In the Cherry trial, there were witnesses, including an ex-wife, a granddaughter, and a former co-worker, who came forward and gave compelling testimony about Cherry’s admissions to them over the years. Like Blanton, Cherry also gave many conflicting statements about his whereabouts the Saturday night before the bombing. His latest version of where he had been that night was that he was home early because his wife was dying of cancer and that he always watched live studio wrestling on television at 10:00 p.m. However, the prosecution introduced medical records proving that Mrs. Cherry was not diagnosed with cancer until 1965, two years after the bombing, and that there was no Saturday night wrestling on TV in 1963. Most significantly, Cherry admitted to being at the Modern Sign Shop with Blanton and Chambliss on the Friday night before the bombing—the same Friday night and location where Blanton said on tape that “we” had planned and made the bomb.
In both trials, the prosecution’s case concluded with our most powerful witness. There were actually five little girls in the ladies lounge of Sixteenth Street Baptist Church that Sunday morning. Sarah Collins Rudolph, Addie Mae’s sister, was the lone survivor of the bombing. As our last witness, she testified about walking to church that morning with her sisters and going into the basement and the ladies lounge with Addie. As she went to wash her hands, she turned around and saw Addie tying the sash of Denise’s new dress. The explosion then trapped her beneath rubble, which caused her to be unable to move and see. While testifying on the witness stand, I asked Sarah what happened after the explosion. “I called out for my sister,” she said. “What did you say?” I asked next. “I called out Addie, Addie, Addie,” her words echoing in a silent courtroom much as they would have thirty-eight years earlier in the rubble of the church. “Did she answer you back?” I asked. “No,’’ she said softly. “Did you ever see her alive again?” I then asked. “No,” she said as she wiped back tears. The State of Alabama then rested its case.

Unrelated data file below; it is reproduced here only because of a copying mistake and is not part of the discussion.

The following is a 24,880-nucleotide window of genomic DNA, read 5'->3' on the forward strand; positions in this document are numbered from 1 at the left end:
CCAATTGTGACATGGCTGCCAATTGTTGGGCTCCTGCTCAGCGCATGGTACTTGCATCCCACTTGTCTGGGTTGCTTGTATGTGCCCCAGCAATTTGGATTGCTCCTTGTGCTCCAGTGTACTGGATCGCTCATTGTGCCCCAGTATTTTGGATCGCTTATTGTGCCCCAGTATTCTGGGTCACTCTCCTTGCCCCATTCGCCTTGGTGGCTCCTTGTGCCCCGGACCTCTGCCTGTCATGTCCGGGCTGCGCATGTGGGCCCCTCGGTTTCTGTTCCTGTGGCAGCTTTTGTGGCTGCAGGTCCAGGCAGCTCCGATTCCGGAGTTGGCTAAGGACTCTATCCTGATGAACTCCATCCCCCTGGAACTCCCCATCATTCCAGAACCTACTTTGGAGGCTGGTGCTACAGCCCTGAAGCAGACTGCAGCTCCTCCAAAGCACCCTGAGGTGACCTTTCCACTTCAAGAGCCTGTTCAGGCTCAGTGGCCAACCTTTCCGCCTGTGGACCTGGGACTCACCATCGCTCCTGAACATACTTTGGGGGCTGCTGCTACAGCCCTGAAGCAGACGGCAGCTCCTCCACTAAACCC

It took the jury only two and a half hours to find Tommy Blanton guilty on four counts of first-degree murder. It took the Cherry jury about six hours to reach the same result. Blanton and Cherry were immediately sentenced to life in prison and were whisked out of the courtroom by sheriff’s deputies.
It is impossible to express the emotion felt by the prosecution team and the satisfaction gained from being a part of these cases. I have said many times that I wish every lawyer, at least once, could work on a case that meaningful to so many people. The Blanton and Cherry cases remind us that we as lawyers work in a service profession. Our job is to seek justice for our clients no matter what the obstacles or delay. Justice delayed does not have to mean justice denied.
While you might never litigate a case that has such a nationwide impact as the Sixteenth Street Baptist Church bombing cases, every case that you do work on has an impact on your clients. Each of your clients, whether they are injured children, defrauded consumers, or the families of victims, deserve as much attention and effort as Carol, Cynthia, Addie Mae, and Denise.